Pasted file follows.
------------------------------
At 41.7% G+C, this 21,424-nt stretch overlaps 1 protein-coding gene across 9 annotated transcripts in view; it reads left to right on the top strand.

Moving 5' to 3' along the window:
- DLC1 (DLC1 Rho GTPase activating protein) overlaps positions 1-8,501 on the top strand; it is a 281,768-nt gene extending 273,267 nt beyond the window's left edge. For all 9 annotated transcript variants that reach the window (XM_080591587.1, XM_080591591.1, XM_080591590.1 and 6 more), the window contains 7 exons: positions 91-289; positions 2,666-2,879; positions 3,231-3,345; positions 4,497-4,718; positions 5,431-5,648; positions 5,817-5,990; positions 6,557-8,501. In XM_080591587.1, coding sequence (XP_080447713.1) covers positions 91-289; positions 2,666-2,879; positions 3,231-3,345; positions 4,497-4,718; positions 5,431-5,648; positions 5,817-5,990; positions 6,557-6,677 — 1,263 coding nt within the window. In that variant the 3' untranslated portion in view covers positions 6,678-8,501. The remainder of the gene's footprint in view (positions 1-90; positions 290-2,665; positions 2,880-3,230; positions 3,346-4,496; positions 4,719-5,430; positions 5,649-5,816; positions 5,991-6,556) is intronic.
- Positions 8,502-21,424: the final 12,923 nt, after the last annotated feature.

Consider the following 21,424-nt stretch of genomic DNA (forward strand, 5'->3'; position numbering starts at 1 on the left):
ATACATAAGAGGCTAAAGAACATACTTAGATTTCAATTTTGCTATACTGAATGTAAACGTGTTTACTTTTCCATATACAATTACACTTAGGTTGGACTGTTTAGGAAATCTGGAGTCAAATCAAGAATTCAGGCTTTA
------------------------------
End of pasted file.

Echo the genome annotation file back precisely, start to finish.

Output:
At 41.7% G+C, this 21,424-nt stretch overlaps 1 protein-coding gene across 9 annotated transcripts in view; it reads left to right on the top strand.

Moving 5' to 3' along the window:
- DLC1 (DLC1 Rho GTPase activating protein) overlaps positions 1-8,501 on the top strand; it is a 281,768-nt gene extending 273,267 nt beyond the window's left edge. For all 9 annotated transcript variants that reach the window (XM_080591587.1, XM_080591591.1, XM_080591590.1 and 6 more), the window contains 7 exons: positions 91-289; positions 2,666-2,879; positions 3,231-3,345; positions 4,497-4,718; positions 5,431-5,648; positions 5,817-5,990; positions 6,557-8,501. In XM_080591587.1, coding sequence (XP_080447713.1) covers positions 91-289; positions 2,666-2,879; positions 3,231-3,345; positions 4,497-4,718; positions 5,431-5,648; positions 5,817-5,990; positions 6,557-6,677 — 1,263 coding nt within the window. In that variant the 3' untranslated portion in view covers positions 6,678-8,501. The remainder of the gene's footprint in view (positions 1-90; positions 290-2,665; positions 2,880-3,230; positions 3,346-4,496; positions 4,719-5,430; positions 5,649-5,816; positions 5,991-6,556) is intronic.
- Positions 8,502-21,424: the final 12,923 nt, after the last annotated feature.

Consider the following 21,424-nt stretch of genomic DNA (forward strand, 5'->3'; position numbering starts at 1 on the left):
ATACATAAGAGGCTAAAGAACATACTTAGATTTCAATTTTGCTATACTGAATGTAAACGTGTTTACTTTTCCATATACAATTACACTTAGGTTGGACTGTTTAGGAAATCTGGAGTCAAATCAAGAATTCAGGCTTTA